Review – John Preston, The Daily Mail

“Kes … is regularly hailed as a classic of British cinema. But the story behind it turns out to be almost as good as the film itself … If the book is, in part, an account of [Barry and Richard’s] relationship, at its heart is another, rather more touching bond – the one Richard enjoyed with his kestrels. He has certainly taken his time writing it, but this is a poignant, vividly recollected account of an angry, agonised and apparently earth-bound boy learning, in one sense at least, how to soar”

John Preston, The Daily Mail

Review – Mary Whipple, Seeing The World Through Books

“Rarely, if ever, have I had such a feeling of intimacy with an author as he tells me about his life and draws me in completely. Ultimately the author, having entertained and captivated the reader throughout the book, moves on to the conclusion, leaving in his wake readers who have lived his life with him and found their own lives enlarged by the contact.”

Mary Whipple, Seeing The World Through Books


Review – Conor Mark Jameson

“A real pleasure. It’s so many things, hugely readable, polished, refreshingly candid, moving, insightful and inspiring. The man – and the bird – at the heart of Kes, encapsulating perfectly how we can draw inspiration from wild nature.”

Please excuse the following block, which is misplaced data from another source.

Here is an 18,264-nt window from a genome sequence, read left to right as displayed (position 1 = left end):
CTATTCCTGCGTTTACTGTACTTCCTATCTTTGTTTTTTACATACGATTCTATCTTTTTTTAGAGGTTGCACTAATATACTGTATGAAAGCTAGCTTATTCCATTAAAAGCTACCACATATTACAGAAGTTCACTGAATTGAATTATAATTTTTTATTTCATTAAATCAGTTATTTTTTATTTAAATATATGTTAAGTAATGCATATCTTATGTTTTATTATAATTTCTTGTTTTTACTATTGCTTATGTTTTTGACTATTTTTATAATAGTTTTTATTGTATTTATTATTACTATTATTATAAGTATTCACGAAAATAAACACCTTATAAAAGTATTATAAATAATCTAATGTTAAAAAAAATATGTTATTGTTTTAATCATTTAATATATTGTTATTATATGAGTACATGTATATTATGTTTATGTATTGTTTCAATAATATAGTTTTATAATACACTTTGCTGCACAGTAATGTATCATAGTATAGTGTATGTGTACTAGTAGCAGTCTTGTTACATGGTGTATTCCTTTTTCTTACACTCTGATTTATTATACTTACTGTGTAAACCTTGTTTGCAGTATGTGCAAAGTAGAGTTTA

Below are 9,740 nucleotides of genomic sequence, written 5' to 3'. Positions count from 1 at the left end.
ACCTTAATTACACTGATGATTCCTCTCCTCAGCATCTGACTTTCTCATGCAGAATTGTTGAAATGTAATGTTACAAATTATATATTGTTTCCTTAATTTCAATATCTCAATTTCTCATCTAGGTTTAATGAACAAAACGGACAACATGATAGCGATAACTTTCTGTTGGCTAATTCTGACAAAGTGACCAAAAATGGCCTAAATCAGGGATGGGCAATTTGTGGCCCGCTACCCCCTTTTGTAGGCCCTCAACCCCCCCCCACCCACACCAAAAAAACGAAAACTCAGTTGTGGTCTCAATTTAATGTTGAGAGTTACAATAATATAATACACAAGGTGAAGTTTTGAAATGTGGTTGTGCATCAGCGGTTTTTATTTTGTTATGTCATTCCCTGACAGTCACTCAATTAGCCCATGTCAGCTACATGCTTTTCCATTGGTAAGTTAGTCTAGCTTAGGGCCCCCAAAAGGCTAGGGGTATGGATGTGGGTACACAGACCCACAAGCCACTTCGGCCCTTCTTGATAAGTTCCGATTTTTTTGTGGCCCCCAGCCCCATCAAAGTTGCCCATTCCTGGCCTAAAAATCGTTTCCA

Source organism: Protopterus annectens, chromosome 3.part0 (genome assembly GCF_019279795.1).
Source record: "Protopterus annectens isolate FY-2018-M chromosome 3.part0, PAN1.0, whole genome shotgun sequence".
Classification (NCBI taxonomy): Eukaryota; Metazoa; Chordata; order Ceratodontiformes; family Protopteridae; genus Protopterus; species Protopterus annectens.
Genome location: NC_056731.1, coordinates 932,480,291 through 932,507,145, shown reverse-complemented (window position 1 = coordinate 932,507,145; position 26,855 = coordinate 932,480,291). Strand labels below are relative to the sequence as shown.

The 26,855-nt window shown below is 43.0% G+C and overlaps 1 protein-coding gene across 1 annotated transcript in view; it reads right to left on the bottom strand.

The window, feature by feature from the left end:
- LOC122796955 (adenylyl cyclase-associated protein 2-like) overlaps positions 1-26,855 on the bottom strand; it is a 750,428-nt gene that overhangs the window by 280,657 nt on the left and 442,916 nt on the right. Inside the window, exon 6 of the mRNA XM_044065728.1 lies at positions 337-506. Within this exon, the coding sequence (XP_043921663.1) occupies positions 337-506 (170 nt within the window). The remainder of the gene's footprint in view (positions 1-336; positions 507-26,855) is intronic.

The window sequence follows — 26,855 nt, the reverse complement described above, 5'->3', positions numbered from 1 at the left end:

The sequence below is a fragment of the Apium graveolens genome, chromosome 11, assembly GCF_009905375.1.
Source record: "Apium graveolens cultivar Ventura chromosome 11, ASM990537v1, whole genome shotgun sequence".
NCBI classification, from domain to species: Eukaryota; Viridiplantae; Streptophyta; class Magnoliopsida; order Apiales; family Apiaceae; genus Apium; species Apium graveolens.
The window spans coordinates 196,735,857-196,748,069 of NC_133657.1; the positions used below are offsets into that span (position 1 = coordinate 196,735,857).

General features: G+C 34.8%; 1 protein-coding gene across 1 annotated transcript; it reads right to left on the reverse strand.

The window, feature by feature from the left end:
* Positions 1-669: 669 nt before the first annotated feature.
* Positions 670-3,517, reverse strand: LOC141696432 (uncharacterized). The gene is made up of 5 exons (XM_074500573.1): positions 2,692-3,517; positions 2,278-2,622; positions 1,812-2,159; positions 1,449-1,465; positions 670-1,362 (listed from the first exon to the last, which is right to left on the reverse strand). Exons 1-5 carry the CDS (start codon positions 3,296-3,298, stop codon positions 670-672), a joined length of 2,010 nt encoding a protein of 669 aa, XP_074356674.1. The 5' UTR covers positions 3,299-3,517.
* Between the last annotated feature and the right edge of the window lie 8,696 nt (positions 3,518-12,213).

Conor Mark Jameson, Author of Looking For The Goshawk


Review – Stephen Bodio

“Richard Hines’ childhood experiences training a kestrel for falconry in the bleak environment of working–class postwar England gave birth to three works: his brother Barry’s novel A Kestrel for Knave, the award winning film “Kes”, and this memoir, No Way But Gentlenesse. At the risk of offending fans of the other two good works, this is the best of the three, with subtle and moving insights into both falconry and the cruelties of an inflexible class system. It is a small masterpiece.”

Stephen Bodio, Author of A Rage For Falcon


Review – British Birds

“No Way But Gentlenesse pulls no punches on the issues of class and entitlement – or lack of – that also made Kes so groundbreaking… As [Hines] describes so evocatively in the book, he too was earmarked in early life and by an inflexible education system to a lesser lot in life… Falconer or just plain old bird enthusiast, if you can love something that isn’t giving very much love in return, perhaps that is the greatest love… And if you can set a bird free, as Richard did for the Kestrels immortalised on film, well, even better. Letting go might even be the greatest gentlenesse”

British Birds

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